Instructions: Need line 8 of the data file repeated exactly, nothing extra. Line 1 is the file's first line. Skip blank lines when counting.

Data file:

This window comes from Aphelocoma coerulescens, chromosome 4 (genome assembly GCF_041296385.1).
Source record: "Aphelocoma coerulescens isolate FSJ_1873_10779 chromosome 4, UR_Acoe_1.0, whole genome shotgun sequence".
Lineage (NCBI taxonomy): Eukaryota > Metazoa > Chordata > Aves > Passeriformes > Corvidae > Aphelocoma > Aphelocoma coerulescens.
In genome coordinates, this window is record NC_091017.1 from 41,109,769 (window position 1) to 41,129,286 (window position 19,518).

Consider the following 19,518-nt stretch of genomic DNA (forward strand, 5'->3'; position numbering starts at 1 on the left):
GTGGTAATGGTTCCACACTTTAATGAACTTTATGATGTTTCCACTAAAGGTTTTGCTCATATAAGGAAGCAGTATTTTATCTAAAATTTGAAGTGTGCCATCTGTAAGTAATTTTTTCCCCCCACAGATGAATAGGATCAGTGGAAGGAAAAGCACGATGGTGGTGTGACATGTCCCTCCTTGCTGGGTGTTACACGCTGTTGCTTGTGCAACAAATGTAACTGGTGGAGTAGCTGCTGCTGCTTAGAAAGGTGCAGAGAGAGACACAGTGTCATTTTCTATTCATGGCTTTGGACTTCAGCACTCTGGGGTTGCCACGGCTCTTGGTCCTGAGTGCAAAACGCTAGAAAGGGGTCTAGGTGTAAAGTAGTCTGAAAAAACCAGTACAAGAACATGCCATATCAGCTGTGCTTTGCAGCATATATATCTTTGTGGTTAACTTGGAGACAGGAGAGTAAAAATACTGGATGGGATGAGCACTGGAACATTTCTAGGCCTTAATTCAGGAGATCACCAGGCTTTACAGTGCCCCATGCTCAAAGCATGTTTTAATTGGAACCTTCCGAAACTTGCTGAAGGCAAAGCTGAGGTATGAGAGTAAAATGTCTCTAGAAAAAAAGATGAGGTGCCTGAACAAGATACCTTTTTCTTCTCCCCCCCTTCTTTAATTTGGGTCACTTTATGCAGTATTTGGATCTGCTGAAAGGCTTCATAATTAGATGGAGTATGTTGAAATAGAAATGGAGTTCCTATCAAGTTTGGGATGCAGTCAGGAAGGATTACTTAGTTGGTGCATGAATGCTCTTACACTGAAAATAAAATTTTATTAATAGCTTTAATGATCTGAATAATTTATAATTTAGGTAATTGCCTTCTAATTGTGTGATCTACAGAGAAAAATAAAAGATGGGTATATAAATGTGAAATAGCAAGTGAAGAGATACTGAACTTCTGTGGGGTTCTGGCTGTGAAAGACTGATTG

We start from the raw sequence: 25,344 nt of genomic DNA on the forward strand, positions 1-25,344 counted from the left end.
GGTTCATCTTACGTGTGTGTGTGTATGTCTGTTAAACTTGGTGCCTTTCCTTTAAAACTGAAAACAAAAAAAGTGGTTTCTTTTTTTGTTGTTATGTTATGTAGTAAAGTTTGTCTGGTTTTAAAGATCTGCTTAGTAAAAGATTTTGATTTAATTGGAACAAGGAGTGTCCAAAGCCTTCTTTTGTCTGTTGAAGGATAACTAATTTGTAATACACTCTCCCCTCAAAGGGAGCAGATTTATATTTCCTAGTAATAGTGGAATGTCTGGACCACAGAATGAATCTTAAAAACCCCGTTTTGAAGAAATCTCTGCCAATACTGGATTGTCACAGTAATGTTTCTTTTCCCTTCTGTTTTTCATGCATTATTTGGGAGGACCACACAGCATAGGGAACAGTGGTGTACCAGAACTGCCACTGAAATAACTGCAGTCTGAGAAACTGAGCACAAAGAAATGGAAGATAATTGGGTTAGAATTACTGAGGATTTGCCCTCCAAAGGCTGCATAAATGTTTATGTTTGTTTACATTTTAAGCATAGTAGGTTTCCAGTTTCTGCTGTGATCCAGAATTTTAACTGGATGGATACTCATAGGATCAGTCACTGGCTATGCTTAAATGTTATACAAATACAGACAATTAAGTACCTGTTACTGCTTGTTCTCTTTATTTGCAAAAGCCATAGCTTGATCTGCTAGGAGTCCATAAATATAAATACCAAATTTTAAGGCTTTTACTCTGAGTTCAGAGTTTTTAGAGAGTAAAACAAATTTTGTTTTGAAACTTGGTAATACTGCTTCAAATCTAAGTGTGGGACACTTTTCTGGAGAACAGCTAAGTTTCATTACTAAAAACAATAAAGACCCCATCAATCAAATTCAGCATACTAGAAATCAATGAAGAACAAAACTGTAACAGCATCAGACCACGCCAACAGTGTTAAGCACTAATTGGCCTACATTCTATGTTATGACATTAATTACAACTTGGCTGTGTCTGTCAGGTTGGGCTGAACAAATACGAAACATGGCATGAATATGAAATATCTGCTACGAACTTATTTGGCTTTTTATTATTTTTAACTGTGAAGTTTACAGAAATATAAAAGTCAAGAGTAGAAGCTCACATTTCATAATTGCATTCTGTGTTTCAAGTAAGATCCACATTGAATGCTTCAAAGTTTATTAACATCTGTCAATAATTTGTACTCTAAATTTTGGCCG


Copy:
GGTTCATCTTACGTGTGTGTGTGTATGTCTGTTAAACTTGGTGCCTTTCCTTTAAAACTGAAAACAAAAAAAGTGGTTTCTTTTTTTGTTGTTATGTTATGTAGTAAAGTTTGTCTGGTTTTAAAGATCTGCTTAGTAAAAGATTTTGATTTAATTGGAACAAGGAGTGTCCAAAGCCTTCTTTTGTCTGTTGAAGGATAACTAATTTGTAATACACTCTCCCCTCAAAGGGAGCAGATTTATATTTCCTAGTAATAGTGGAATGTCTGGACCACAGAATGAATCTTAAAAACCCCGTTTTGAAGAAATCTCTGCCAATACTGGATTGTCACAGTAATGTTTCTTTTCCCTTCTGTTTTTCATGCATTATTTGGGAGGACCACACAGCATAGGGAACAGTGGTGTACCAGAACTGCCACTGAAATAACTGCAGTCTGAGAAACTGAGCACAAAGAAATGGAAGATAATTGGGTTAGAATTACTGAGGATTTGCCCTCCAAAGGCTGCATAAATGTTTATGTTTGTTTACATTTTAAGCATAGTAGGTTTCCAGTTTCTGCTGTGATCCAGAATTTTAACTGGATGGATACTCATAGGATCAGTCACTGGCTATGCTTAAATGTTATACAAATACAGACAATTAAGTACCTGTTACTGCTTGTTCTCTTTATTTGCAAAAGCCATAGCTTGATCTGCTAGGAGTCCATAAATATAAATACCAAATTTTAAGGCTTTTACTCTGAGTTCAGAGTTTTTAGAGAGTAAAACAAATTTTGTTTTGAAACTTGGTAATACTGCTTCAAATCTAAGTGTGGGACACTTTTCTGGAGAACAGCTAAGTTTCATTACTAAAAACAATAAAGACCCCATCAATCAAATTCAGCATACTAGAAATCAATGAAGAACAAAACTGTAACAGCATCAGACCACGCCAACAGTGTTAAGCACTAATTGGCCTACATTCTATGTTATGACATTAATTACAACTTGGCTGTGTCTGTCAGGTTGGGCTGAACAAATACGAAACATGGCATGAATATGAAATATCTGCTACGAACTTATTTGGCTTTTTATTATTTTTAACTGTGAAGTTTACAGAAATATAAAAGTCAAGAGTAGAAGCTCACATTTCATAATTGCATTCTGTGTTTCAAGTAAGATCCACATTGAATGCTTCAAAGTTTATTAACATCTGTCAATAATTTGTACTCTAAATTTTGGCCG